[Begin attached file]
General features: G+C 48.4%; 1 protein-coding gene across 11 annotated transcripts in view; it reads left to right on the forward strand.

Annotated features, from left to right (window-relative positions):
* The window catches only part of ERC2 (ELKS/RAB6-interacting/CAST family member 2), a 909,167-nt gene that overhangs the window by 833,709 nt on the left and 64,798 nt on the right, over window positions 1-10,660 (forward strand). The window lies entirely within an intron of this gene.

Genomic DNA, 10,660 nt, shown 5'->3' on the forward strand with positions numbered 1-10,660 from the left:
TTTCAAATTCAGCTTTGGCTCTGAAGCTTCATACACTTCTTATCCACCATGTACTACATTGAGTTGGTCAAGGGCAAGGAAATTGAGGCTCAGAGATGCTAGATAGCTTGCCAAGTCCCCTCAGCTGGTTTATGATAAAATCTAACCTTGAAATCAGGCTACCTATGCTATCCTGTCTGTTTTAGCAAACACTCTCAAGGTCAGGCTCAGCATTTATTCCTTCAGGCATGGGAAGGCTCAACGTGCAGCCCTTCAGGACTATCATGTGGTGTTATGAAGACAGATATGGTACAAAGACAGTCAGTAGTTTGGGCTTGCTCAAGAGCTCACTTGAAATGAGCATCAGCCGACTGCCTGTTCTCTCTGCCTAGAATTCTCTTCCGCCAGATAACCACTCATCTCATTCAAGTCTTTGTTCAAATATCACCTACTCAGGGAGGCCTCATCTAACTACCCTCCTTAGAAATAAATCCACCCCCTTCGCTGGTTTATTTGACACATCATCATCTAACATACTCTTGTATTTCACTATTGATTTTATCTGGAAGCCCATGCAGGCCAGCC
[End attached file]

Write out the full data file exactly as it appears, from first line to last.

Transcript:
General features: G+C 48.4%; 1 protein-coding gene across 11 annotated transcripts in view; it reads left to right on the forward strand.

Annotated features, from left to right (window-relative positions):
* The window catches only part of ERC2 (ELKS/RAB6-interacting/CAST family member 2), a 909,167-nt gene that overhangs the window by 833,709 nt on the left and 64,798 nt on the right, over window positions 1-10,660 (forward strand). The window lies entirely within an intron of this gene.

Genomic DNA, 10,660 nt, shown 5'->3' on the forward strand with positions numbered 1-10,660 from the left:
TTTCAAATTCAGCTTTGGCTCTGAAGCTTCATACACTTCTTATCCACCATGTACTACATTGAGTTGGTCAAGGGCAAGGAAATTGAGGCTCAGAGATGCTAGATAGCTTGCCAAGTCCCCTCAGCTGGTTTATGATAAAATCTAACCTTGAAATCAGGCTACCTATGCTATCCTGTCTGTTTTAGCAAACACTCTCAAGGTCAGGCTCAGCATTTATTCCTTCAGGCATGGGAAGGCTCAACGTGCAGCCCTTCAGGACTATCATGTGGTGTTATGAAGACAGATATGGTACAAAGACAGTCAGTAGTTTGGGCTTGCTCAAGAGCTCACTTGAAATGAGCATCAGCCGACTGCCTGTTCTCTCTGCCTAGAATTCTCTTCCGCCAGATAACCACTCATCTCATTCAAGTCTTTGTTCAAATATCACCTACTCAGGGAGGCCTCATCTAACTACCCTCCTTAGAAATAAATCCACCCCCTTCGCTGGTTTATTTGACACATCATCATCTAACATACTCTTGTATTTCACTATTGATTTTATCTGGAAGCCCATGCAGGCCAGCC